Backyard Chickens in Fox Lake, IL

Sustainable Living Through Backyard Hens

Why backyard chickens?

on September 21, 2011
Chickens pecking at feed

Image via Wikipedia

The following is excerpted from a handout at a local backyard chicken information meeting. I’m not the author. If anyone claims authorship, let me know and I’ll attribute appropriately.


By now most people have heard something about the growing popularity of Backyard Chickens (BYC). Many consider it to be the latest “fad”. Some think it’s “all about the eggs”. Yet others view it as another appearance of the “back to the land” movement.

In reality, it is all these and more. Eggs are an obvious benefit, something most people can immediately identify; there are many intangibles however…a little tougher for some to appreciate (or even understand).

Chickens have been (and still are) part of cities, towns and villages around the world. Unique to the United States is the idea that “only poor people raise chickens” and that the presence of food-producing animals means there HAS to be poverty in that household. The idea that chickens belong only on a farm or rural environment is fairly recent, and is more of an emotional “taught” reation than one based on fact.

As people came into the cities from the countryside (as well as immigrants to the US), they brought with experience and skills in raising their own food. Small urban gardens were extensive, with chickens and rabbits producing eggs and meat, fed from kitchen scraps and vegetation in the garden, producing valuable soil-enriching manure to help grow vegetables and fruit as part of a cycle which reduced living expenses and increased self-sufficiency (a mindset which used to be the norm).

We became victims of our own success however, with our present difficulties reaching back to choices made by both government and society beginning almost a century ago.  As we progressed through the industrial revolution and recovered from World War I, we became smitten with the idea that science and technology would provide all of our answers, that machines would do our work, and that there was less value in old-fashioned practices such as growing one’s own food. Our national love affair with the car influenced how our new suburbs (and their ordinances) were to be designed, presuming that if you needed food, you would hop in your car and drive to purchase it.

Some of the many reasons for considering Backyard Chickens:

food safety (re: recent findings of “system” produced food w/e-coli and salmonella chickens DO make good pets for some people
food security(re: dependence on outside “systems” to work correctly, including inspection and transportation) chickens process biodegradable garbage/waste at home, keeping it out of landfills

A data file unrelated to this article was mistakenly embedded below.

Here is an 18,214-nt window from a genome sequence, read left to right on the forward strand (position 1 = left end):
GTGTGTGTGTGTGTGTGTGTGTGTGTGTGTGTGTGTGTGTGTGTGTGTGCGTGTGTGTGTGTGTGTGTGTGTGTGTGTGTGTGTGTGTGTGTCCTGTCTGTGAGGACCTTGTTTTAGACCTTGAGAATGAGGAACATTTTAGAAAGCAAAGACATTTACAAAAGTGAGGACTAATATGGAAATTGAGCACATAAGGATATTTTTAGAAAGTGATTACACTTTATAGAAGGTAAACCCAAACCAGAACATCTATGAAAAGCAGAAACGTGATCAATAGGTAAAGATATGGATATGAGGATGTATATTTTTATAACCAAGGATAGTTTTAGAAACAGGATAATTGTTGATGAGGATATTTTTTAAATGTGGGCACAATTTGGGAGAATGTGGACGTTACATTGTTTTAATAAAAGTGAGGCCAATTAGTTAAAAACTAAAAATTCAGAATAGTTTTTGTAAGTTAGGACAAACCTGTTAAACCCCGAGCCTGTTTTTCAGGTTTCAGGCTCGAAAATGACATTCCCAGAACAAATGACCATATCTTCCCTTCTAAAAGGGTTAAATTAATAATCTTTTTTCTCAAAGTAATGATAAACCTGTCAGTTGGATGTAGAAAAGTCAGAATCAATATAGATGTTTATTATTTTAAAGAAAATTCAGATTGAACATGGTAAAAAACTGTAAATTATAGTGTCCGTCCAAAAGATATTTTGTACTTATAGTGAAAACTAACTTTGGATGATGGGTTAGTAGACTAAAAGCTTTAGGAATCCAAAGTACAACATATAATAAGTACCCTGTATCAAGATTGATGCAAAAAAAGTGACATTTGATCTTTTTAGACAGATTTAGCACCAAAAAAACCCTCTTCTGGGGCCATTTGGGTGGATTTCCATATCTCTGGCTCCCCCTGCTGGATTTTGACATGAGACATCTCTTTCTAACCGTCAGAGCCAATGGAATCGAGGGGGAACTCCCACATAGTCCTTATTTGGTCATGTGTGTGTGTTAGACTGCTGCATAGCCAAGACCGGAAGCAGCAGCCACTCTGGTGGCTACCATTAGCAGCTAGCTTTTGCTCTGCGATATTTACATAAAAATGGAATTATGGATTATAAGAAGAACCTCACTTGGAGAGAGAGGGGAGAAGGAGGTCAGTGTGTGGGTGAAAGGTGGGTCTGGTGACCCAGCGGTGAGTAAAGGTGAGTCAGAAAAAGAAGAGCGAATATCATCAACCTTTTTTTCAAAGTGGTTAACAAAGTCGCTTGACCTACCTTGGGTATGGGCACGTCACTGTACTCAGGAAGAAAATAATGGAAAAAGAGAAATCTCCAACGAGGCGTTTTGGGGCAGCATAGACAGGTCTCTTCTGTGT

treatment of our food animals (growing awareness of inhumane conditions on factory farms) chickens produce “ready to use” organic garden fertilizer, better for both soil and plants than chemically-produced store-bought products
the growing costs of shipping food as fuel prices increase chickens LOVE Japanese Beetles! (reason enough!)
growing desires to “grow locally – eat locally the use of chickens to eat insect pests allows use of fewer pesticides, which is safer for our bees and less toxic to our environment
eggs from healthier bird are healthier for you over 99% of the municipalities which decide to allow backyard chickens don’t switch back
the growing costs of food, especially after [recent] years’ multiple weather-induced impacts on food production and distribution a desire by many people to get some control back into their lives, having seen enough consistent abuses of several of the major systems on which we have come to rely (incl. finance and energy) to no longer fully trust them to be safe/reliable
the poor economy, which results in the loss of a bread-winner’s income but provides the opportunity to grow food at home very easy to sell (or give away) your chickens and supplies if you have to move (try THAT with a dog or cat)
the growth of “urban agriculture“, bringing back kitchen gardens and home-scale food production …OK, the fresh eggs are pretty tasty too!
education of our kids, who with each passing year know less and less about where food really comes from

Next: WHY NOT? Myths and Misconceptions


One response to “Why backyard chickens?

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